stupid question from a high school kid. How do you algebraically rotate (not flip) a function about the origin for any given angle? and what is the notation for it?
Nothing stupid about that question.stupid question from a high school kid. How do you algebraically rotate (not flip) a function about the origin for any given angle? and what is the notation for it?
Sort of.so you mean for y=f(x) you can get the new function by plugging f(x) for y into the matrices and multiplying them?
I get first row: x cos(theta) - f(x) sin(theta)
second row: f(x) cos(theta) + x sin(theta)
Is the new function f(x) cos(theta) + x sin(theta)?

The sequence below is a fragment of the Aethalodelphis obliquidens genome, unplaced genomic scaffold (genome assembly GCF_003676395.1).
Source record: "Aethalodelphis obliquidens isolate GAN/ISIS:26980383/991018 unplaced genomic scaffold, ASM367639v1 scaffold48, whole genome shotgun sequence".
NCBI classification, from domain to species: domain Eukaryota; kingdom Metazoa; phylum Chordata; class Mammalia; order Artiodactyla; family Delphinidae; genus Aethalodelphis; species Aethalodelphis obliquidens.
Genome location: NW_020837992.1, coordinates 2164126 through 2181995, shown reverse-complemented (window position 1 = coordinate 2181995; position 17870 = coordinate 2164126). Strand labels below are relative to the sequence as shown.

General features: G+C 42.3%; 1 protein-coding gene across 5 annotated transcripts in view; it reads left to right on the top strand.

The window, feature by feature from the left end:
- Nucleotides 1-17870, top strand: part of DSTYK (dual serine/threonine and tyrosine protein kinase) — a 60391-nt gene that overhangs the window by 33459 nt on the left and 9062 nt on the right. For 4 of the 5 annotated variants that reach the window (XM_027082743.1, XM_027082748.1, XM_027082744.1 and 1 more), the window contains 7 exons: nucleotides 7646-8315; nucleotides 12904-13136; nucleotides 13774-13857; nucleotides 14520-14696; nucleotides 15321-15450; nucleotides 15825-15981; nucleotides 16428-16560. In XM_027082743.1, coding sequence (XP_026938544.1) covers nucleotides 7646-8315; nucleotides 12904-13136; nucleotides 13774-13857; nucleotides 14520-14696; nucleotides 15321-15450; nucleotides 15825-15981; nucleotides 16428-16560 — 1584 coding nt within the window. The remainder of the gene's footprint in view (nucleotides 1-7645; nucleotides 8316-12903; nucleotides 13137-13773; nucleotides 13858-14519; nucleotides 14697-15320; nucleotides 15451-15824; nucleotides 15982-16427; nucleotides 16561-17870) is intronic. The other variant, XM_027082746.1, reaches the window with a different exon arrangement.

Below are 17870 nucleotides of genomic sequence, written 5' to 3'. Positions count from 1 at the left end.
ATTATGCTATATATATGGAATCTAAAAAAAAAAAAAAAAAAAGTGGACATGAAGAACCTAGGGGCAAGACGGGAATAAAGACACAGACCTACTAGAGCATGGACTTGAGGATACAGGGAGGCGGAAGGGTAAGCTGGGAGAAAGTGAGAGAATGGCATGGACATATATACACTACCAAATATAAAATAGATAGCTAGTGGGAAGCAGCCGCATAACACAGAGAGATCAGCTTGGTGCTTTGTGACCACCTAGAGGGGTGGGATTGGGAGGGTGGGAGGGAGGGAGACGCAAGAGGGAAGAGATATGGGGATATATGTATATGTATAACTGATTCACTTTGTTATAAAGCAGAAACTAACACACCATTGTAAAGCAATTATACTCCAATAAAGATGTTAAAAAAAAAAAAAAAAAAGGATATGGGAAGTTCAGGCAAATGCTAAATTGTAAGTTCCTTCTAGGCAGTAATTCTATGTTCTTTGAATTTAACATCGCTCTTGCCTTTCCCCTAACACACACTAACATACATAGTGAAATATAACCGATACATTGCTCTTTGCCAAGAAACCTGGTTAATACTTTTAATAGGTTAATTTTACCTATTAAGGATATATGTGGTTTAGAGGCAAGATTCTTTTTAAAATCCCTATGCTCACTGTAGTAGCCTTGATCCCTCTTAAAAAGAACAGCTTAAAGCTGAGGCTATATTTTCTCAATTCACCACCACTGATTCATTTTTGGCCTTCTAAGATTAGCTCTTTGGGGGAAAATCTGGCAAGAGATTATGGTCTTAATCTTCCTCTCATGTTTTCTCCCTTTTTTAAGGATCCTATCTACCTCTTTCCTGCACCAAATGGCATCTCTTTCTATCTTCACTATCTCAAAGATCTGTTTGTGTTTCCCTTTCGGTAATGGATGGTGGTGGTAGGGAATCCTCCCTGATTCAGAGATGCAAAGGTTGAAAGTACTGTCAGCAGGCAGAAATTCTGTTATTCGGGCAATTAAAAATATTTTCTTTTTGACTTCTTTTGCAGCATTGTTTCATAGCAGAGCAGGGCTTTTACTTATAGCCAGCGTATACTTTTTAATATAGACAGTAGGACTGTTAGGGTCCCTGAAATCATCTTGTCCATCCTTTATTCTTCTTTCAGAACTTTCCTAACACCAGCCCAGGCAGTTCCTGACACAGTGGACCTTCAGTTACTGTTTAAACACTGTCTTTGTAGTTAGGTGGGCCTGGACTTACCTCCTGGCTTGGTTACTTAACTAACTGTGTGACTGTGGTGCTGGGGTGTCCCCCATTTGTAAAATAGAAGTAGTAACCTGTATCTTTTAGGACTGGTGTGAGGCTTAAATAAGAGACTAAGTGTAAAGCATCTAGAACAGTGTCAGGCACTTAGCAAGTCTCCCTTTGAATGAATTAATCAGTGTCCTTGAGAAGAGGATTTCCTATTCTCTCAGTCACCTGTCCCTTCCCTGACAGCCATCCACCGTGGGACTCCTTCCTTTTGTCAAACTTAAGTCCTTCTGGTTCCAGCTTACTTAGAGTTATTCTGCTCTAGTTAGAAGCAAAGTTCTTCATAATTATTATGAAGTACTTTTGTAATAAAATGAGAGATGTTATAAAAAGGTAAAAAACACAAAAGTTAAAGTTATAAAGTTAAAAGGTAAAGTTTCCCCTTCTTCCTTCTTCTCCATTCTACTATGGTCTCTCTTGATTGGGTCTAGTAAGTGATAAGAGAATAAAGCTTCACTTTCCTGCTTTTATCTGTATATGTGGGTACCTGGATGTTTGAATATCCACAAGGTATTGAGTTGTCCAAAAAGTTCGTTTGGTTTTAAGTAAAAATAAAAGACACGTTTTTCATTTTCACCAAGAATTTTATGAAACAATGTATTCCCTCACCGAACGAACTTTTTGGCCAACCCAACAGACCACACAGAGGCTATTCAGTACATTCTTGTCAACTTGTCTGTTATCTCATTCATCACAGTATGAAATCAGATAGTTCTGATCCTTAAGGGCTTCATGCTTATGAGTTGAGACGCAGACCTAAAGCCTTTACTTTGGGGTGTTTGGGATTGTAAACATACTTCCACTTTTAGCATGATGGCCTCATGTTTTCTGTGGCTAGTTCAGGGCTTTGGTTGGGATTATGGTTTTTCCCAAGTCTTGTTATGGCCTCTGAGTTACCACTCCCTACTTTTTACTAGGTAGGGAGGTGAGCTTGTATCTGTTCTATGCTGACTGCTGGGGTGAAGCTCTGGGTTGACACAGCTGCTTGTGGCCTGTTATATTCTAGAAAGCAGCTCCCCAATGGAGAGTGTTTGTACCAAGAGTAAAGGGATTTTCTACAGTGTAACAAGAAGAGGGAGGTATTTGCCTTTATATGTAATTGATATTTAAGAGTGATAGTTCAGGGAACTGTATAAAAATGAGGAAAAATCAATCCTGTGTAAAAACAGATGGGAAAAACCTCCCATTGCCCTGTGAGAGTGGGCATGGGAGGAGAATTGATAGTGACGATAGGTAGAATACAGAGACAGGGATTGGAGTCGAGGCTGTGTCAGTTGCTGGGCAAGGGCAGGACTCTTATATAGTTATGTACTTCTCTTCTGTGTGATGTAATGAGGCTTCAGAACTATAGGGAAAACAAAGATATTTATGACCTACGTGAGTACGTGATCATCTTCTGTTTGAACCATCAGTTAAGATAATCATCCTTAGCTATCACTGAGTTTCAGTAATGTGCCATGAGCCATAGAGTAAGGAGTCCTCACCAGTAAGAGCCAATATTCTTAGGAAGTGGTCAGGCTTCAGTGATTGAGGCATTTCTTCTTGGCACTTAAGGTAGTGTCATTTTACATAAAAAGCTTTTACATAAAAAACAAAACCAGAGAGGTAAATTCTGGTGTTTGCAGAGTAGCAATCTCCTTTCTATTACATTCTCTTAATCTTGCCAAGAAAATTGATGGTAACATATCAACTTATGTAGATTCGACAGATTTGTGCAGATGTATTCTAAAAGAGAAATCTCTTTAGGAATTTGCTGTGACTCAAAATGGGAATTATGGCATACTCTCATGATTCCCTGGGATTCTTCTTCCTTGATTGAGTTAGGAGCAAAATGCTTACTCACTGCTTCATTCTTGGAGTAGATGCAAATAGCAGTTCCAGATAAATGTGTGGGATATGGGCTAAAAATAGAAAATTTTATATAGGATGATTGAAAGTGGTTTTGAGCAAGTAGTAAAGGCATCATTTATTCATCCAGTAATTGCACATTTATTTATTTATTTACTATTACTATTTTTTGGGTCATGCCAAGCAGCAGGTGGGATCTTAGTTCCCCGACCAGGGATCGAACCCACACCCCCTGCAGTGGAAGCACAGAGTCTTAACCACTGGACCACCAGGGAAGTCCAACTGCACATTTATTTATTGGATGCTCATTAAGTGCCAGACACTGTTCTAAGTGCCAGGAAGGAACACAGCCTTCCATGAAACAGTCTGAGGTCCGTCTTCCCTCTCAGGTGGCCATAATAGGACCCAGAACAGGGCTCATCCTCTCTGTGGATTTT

Okay, so your function is y = e^x, right? If you plug in a specific value of x, say 1.5, then you get y = e^1.5 = 4.5 (approximately).I tried putting e^x cos(pi/3) + x sin(pi/3) on my calculator and it didn't work. Am I doing something wrong?
If your original function is y= f(x), you can use x itself a parameter: x= t, y= f(t).i have a ti-83... what do i put in X1T and Y1T?
Not in general, I wouldn't think. Suppose you rotate a sine curve by more than 45 degrees - it will no longer be single-valued, so you won't be able to write down a simple expression for the resulting function. If it is in closed form, I'll bet it's ugly!the most important for me is the functional form. is it in closed form?